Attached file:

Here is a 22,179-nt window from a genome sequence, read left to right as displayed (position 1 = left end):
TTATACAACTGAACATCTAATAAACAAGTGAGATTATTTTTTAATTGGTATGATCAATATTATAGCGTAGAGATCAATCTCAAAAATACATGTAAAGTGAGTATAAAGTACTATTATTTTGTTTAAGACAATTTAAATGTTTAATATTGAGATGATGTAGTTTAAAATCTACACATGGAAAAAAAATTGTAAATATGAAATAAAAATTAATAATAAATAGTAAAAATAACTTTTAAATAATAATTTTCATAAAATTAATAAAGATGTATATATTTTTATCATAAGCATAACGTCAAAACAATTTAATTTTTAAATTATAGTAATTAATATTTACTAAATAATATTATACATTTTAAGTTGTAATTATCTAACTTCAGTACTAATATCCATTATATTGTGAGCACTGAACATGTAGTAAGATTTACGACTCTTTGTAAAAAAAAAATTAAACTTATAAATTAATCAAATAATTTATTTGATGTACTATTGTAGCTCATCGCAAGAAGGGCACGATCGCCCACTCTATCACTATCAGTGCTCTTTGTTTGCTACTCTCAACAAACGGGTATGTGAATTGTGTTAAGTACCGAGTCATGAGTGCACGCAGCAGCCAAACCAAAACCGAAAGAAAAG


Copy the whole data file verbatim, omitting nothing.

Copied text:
Here is a 22,179-nt window from a genome sequence, read left to right as displayed (position 1 = left end):
TTATACAACTGAACATCTAATAAACAAGTGAGATTATTTTTTAATTGGTATGATCAATATTATAGCGTAGAGATCAATCTCAAAAATACATGTAAAGTGAGTATAAAGTACTATTATTTTGTTTAAGACAATTTAAATGTTTAATATTGAGATGATGTAGTTTAAAATCTACACATGGAAAAAAAATTGTAAATATGAAATAAAAATTAATAATAAATAGTAAAAATAACTTTTAAATAATAATTTTCATAAAATTAATAAAGATGTATATATTTTTATCATAAGCATAACGTCAAAACAATTTAATTTTTAAATTATAGTAATTAATATTTACTAAATAATATTATACATTTTAAGTTGTAATTATCTAACTTCAGTACTAATATCCATTATATTGTGAGCACTGAACATGTAGTAAGATTTACGACTCTTTGTAAAAAAAAAATTAAACTTATAAATTAATCAAATAATTTATTTGATGTACTATTGTAGCTCATCGCAAGAAGGGCACGATCGCCCACTCTATCACTATCAGTGCTCTTTGTTTGCTACTCTCAACAAACGGGTATGTGAATTGTGTTAAGTACCGAGTCATGAGTGCACGCAGCAGCCAAACCAAAACCGAAAGAAAAG